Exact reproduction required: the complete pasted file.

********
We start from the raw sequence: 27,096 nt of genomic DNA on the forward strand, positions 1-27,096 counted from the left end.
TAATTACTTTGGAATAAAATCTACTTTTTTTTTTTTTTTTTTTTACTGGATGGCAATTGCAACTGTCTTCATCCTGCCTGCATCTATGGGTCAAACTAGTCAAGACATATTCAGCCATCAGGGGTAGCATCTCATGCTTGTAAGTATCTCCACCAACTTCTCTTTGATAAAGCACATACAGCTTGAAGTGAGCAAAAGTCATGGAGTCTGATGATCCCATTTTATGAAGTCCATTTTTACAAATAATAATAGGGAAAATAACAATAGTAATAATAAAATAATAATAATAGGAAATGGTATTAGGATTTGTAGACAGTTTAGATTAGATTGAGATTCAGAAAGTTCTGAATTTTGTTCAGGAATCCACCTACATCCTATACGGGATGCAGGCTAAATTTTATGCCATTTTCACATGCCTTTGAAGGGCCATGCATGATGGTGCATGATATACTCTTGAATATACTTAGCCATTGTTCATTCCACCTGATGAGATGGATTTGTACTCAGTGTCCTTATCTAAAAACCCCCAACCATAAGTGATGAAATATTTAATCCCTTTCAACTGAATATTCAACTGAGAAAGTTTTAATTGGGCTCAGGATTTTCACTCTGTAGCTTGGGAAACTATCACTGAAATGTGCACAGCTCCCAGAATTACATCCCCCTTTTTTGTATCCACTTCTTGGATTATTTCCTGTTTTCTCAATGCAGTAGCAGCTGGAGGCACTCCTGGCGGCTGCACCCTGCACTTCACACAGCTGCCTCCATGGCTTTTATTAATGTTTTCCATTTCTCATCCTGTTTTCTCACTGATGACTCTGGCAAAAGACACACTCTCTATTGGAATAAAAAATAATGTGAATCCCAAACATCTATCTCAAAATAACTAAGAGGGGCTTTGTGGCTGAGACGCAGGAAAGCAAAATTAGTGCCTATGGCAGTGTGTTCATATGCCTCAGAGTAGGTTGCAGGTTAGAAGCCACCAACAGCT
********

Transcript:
We start from the raw sequence: 27,096 nt of genomic DNA on the forward strand, positions 1-27,096 counted from the left end.
TAATTACTTTGGAATAAAATCTACTTTTTTTTTTTTTTTTTTTTACTGGATGGCAATTGCAACTGTCTTCATCCTGCCTGCATCTATGGGTCAAACTAGTCAAGACATATTCAGCCATCAGGGGTAGCATCTCATGCTTGTAAGTATCTCCACCAACTTCTCTTTGATAAAGCACATACAGCTTGAAGTGAGCAAAAGTCATGGAGTCTGATGATCCCATTTTATGAAGTCCATTTTTACAAATAATAATAGGGAAAATAACAATAGTAATAATAAAATAATAATAATAGGAAATGGTATTAGGATTTGTAGACAGTTTAGATTAGATTGAGATTCAGAAAGTTCTGAATTTTGTTCAGGAATCCACCTACATCCTATACGGGATGCAGGCTAAATTTTATGCCATTTTCACATGCCTTTGAAGGGCCATGCATGATGGTGCATGATATACTCTTGAATATACTTAGCCATTGTTCATTCCACCTGATGAGATGGATTTGTACTCAGTGTCCTTATCTAAAAACCCCCAACCATAAGTGATGAAATATTTAATCCCTTTCAACTGAATATTCAACTGAGAAAGTTTTAATTGGGCTCAGGATTTTCACTCTGTAGCTTGGGAAACTATCACTGAAATGTGCACAGCTCCCAGAATTACATCCCCCTTTTTTGTATCCACTTCTTGGATTATTTCCTGTTTTCTCAATGCAGTAGCAGCTGGAGGCACTCCTGGCGGCTGCACCCTGCACTTCACACAGCTGCCTCCATGGCTTTTATTAATGTTTTCCATTTCTCATCCTGTTTTCTCACTGATGACTCTGGCAAAAGACACACTCTCTATTGGAATAAAAAATAATGTGAATCCCAAACATCTATCTCAAAATAACTAAGAGGGGCTTTGTGGCTGAGACGCAGGAAAGCAAAATTAGTGCCTATGGCAGTGTGTTCATATGCCTCAGAGTAGGTTGCAGGTTAGAAGCCACCAACAGCT